perceive as a drawback. For instance, "I understand, respect, and welcome
that my tone is not always ideal." Repeat this exercise with all of the
criticisms you have about your playing. Take into consideration these factors
and develop better ways to cope anxiety, stress, and frustration. By doing this, we
develop compassion for ourselves and turn our shortcomings or experiences into
The second phase
is sitting quietly and picturing yourself or someone you love creating music
for them. With someone, we naturally feel safe and at ease around, we experience
ourselves sharing the musical experience. Through our music, we cultivate loving-kindness with and for this dear
one. Through this practice, we learn the genuine meaning of giving and sharing
with others, which is free from self-consciousness and self-preoccupation.
music with someone we have neither good nor negative thoughts for is the third
phase. This is generating and sharing the priceless experience we have with a
loved one with a total stranger. Some people discover that practicing
loving-kindness meditation is enhanced by playing in a public setting where
passersby are free to come and leave as they like.
In order to
complete the fourth stage, we must recognize and picture the persons who cause
us to feel fear, intimidation, resentment, rage, and other negative emotions.
These are frequently individuals from our past who judged us or whose
accomplishments highlighted our weaknesses. A teacher whose motivation was
flawed, a musician who is motivated by hatred or envy, a person who copes with
their fears by dominating or destroying others, or a harsh or critical parent
who projected their failures onto us as kids.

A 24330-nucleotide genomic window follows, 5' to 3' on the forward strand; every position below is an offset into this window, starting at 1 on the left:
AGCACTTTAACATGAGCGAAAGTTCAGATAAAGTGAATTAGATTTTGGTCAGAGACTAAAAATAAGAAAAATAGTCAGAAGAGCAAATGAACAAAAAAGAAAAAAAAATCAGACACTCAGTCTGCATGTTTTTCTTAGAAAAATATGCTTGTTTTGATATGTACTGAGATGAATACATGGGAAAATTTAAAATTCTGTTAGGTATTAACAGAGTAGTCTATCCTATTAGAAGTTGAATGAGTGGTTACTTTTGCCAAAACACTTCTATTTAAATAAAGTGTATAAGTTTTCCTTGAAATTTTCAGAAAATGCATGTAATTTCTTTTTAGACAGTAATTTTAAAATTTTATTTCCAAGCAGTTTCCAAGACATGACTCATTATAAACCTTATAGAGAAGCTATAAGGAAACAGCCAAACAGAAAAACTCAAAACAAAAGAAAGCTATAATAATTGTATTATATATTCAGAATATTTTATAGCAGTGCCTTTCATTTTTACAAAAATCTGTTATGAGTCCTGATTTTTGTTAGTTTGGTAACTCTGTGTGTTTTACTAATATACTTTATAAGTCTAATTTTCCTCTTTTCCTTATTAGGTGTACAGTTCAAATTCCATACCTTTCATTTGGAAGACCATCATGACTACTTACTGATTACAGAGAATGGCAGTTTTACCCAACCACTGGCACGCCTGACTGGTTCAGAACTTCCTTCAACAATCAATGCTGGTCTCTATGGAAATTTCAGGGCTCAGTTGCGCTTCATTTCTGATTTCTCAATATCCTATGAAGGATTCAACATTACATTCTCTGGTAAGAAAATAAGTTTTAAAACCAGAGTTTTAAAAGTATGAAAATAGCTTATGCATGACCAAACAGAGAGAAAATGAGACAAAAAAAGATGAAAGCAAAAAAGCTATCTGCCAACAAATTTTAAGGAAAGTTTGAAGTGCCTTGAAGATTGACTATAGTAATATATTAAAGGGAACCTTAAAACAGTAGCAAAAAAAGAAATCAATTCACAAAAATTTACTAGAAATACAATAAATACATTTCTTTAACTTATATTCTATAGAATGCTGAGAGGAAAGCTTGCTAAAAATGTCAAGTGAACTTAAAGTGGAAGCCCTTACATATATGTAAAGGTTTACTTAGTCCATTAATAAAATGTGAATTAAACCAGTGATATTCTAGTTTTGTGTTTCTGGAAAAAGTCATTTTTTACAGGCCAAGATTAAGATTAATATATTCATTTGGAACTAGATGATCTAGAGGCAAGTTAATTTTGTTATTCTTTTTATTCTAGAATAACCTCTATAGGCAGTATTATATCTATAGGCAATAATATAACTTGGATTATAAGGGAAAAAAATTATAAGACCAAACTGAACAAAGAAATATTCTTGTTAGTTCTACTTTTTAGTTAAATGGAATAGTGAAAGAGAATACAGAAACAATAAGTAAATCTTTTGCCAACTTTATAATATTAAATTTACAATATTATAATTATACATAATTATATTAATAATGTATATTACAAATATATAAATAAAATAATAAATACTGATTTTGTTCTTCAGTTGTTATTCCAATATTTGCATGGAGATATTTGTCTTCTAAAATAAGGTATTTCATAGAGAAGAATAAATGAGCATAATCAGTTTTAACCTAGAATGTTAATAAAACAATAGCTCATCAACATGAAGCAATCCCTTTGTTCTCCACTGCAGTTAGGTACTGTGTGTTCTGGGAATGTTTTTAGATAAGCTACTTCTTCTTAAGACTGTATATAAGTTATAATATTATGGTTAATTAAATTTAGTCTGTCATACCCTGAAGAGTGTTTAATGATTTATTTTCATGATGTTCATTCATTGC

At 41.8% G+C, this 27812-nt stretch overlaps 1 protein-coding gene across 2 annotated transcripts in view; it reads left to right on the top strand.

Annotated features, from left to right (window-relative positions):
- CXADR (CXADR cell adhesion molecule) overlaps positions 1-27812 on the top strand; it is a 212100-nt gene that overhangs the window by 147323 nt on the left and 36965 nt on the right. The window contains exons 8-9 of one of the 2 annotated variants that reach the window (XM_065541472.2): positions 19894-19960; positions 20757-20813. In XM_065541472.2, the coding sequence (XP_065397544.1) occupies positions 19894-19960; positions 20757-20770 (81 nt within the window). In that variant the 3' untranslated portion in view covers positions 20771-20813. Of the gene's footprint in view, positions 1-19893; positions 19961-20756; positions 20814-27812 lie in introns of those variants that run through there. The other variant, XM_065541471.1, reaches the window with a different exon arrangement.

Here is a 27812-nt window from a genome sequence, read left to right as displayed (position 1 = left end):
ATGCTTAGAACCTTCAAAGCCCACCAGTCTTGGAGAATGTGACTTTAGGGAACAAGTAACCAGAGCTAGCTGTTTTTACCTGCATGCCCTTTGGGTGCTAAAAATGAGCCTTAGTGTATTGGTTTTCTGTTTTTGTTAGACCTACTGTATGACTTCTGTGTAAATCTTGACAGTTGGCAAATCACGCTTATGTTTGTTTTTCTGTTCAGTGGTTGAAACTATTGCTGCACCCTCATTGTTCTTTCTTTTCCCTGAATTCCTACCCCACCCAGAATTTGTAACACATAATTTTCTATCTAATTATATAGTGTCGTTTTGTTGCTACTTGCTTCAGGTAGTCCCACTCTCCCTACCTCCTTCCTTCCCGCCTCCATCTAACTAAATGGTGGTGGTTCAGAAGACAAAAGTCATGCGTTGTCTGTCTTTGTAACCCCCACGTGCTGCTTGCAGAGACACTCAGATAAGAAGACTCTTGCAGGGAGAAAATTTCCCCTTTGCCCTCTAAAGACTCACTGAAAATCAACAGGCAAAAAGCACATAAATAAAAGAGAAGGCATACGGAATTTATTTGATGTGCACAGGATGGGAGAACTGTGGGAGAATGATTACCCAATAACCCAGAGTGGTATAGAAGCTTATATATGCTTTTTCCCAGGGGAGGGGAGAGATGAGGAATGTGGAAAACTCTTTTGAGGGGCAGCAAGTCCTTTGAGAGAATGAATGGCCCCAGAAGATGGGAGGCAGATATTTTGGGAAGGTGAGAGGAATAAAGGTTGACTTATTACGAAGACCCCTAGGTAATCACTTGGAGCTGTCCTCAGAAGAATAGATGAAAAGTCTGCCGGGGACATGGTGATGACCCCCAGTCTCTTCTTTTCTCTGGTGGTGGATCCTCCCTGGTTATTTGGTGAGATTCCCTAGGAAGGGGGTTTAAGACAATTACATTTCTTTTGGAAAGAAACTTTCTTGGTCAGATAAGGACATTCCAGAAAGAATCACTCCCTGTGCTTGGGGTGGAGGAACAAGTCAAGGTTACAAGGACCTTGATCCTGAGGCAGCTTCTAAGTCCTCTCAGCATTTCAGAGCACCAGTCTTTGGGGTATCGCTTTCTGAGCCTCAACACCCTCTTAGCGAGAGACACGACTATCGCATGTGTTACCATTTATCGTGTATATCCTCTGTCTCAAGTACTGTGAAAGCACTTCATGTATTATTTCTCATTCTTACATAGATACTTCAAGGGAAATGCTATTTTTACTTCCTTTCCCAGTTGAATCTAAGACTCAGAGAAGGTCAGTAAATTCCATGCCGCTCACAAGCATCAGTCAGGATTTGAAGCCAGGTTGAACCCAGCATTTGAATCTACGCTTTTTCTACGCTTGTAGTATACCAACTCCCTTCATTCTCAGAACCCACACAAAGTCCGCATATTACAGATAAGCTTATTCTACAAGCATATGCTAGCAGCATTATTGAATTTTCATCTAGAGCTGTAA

This is a
challenging phase that frequently requires the most time and thought. We
imagine ourselves playing and listening to music with the individual we have
negative feelings for. We cultivate a willingness to share and let the other
person experience our creativity on their terms and in their own way while
allowing ourselves to be open and vulnerable. We learn to develop compassion
for their pain as a result of their self- and other judgment.
Finally, we can
picture ourselves playing our song in front of a crowd. This audience consists
of those we hold dear, complete strangers, people we have harbored resentment
toward, as well as ourselves. This loving-kindness meditation is a potent tool
for redefining and clarifying our interactions with others and with ourselves.
It also enables us to share with and for others with greater sensitivity and
you can also speak with Online Counsellor for Online Counselling to deal with your issues in a more effective
you would like to learn more about your meditation and live mindfully, seeking
consultation for performance anxiety with the Best
Clinical Psychologists or Best
Psychiatrists will help you to
understand your emotions, thoughts, and behavior and enable you to better
understand your depression, and anxiety, stress, and healthy behavioral skills.
You can also meet in the clinic with the best
clinical psychologists & parenting coaches at Psychowellness
Center, a multi-location clinic at Janakpuri, Dwarka, Vasant Vihar, Gurgaon,
NOIDA, Faridabad, and Delhi NCR.